Boeing Studies Dual 737 Replacement


#1

I noticed that there have been periodic discussions on whether Boeing would enter the regional jet market. Below is an excerpt from an official Boeing press release.

The full article is at:
http://news.airwise.com/story/view/1158243835.html

September 14, 2006
Boeing is weighing options for replacing its best-selling 737 and one scenario might include separate aircraft for two markets, the company’s senior marketing official said.

Boeing currently does not manufacture a regional jet, a market dominated by Canada’s Bombardier and Brazil’s Embraer. Boeing would also compete with any changes by Europe’s Airbus, which now makes the A320 to compete with the 737.

Baseler said Boeing first must determine whether it should replace the 737 – one for one – with another one-class single-aisle aircraft. He said the company is studying the 80 and 90-seat market and what regional jet manufacturers are planning for 100-seat aircraft.

“It could end up being it doesn’t make any sense for us being in the 90 or 100-seat market,” Baseler said.


#2

COUGH 717!

I understand that there were a few things that Boeing wasn’t happy about regarding the 717 (cockpit dissimilar to other 7x7s, different parts compared to other planes), but didn’t they just kill off their only 100 seat airplane? And now they’re talking about “getting into the market?” I mean, honestly, it hasn’t been 4 months since they delivered their last 717?

All they needed to do was retool the 717 (get parts that are consistant across their platforms, redo the cockpit) and put out some shorter versions to compete in the RJ market. I dunno, something tells me that, if they had put a little more effort into the 717, they wouldn’t be wasting their time with stuff like this. Instead they’ll waste millions upon millions of dollars doing R&D for effectively the same product.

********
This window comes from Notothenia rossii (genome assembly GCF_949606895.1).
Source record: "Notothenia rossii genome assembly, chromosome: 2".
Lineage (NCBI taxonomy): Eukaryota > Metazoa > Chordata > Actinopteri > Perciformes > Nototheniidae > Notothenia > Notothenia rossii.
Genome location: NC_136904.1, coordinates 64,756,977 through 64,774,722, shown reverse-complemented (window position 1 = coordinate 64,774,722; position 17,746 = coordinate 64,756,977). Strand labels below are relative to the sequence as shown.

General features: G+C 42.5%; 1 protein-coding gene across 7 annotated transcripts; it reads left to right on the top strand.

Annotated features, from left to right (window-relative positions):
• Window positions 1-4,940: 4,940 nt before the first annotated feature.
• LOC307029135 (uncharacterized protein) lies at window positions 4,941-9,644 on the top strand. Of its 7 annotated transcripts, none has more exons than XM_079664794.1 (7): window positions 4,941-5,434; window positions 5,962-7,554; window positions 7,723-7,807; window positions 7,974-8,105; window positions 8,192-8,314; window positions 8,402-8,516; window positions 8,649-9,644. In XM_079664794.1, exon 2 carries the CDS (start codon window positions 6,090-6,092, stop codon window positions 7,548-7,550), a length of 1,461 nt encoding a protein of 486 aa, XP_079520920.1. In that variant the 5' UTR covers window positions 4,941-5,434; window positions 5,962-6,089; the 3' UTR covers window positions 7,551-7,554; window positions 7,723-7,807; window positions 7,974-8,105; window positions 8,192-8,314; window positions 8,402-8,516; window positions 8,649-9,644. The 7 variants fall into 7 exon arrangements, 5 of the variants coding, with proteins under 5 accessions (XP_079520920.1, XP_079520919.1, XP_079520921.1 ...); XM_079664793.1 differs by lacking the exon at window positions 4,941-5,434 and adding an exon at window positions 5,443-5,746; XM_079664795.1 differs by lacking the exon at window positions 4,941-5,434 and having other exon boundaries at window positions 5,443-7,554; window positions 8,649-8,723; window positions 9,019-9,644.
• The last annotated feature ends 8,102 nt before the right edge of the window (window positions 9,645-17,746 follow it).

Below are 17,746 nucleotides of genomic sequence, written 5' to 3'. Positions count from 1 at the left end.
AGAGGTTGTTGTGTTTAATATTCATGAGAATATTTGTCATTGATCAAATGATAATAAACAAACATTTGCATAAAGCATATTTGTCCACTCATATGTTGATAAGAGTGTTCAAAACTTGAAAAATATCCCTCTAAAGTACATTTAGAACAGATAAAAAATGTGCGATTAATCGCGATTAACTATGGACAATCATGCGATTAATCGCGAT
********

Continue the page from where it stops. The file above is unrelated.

#3

I was thinking the same thing. The 717 is a pretty damn good little airplane. AirTran seems to love ‘em, and they’re one of the few airlines that actually made money pretty much all the way through the 9/11 fallout. It’s much more than a DC-9. It’s something like 24% less thirsty. That’s a lot of kerosene!! I must venture to guess that an E-190 must be more efficient yet (lighter)?
Obviously, the sales figures didn’t add up to Boeing continually making a profit from the 717, which “justified” killing the line. I don’t know *how *it could be cheaper to start over from scratch than to “tune up” such a work horse with a very successful history. The 735, and especially the 736, didn’t come close to their sales expectations, mainly because of their weight. How about a modified 717 (as you presented) using composite materials a la the 787?? Expensive to buy, but cheap to fly!! Using such technology is about the only way I can think of Boeing competing with the lighter, less expensive RJs that already have a huge share of the airlines’ fleets in their sales books.


#4

the DC-9 series suffers from the Not Invented Here syndrome at Boeing. The MD-80/90 series makes alot of sense. The DC-9(10) was the first regional jet carried 75 I believe. They could simply retool, get cockpit commonality and have themselves a regional jet by shrinking the 717 to DC-9-(10) size.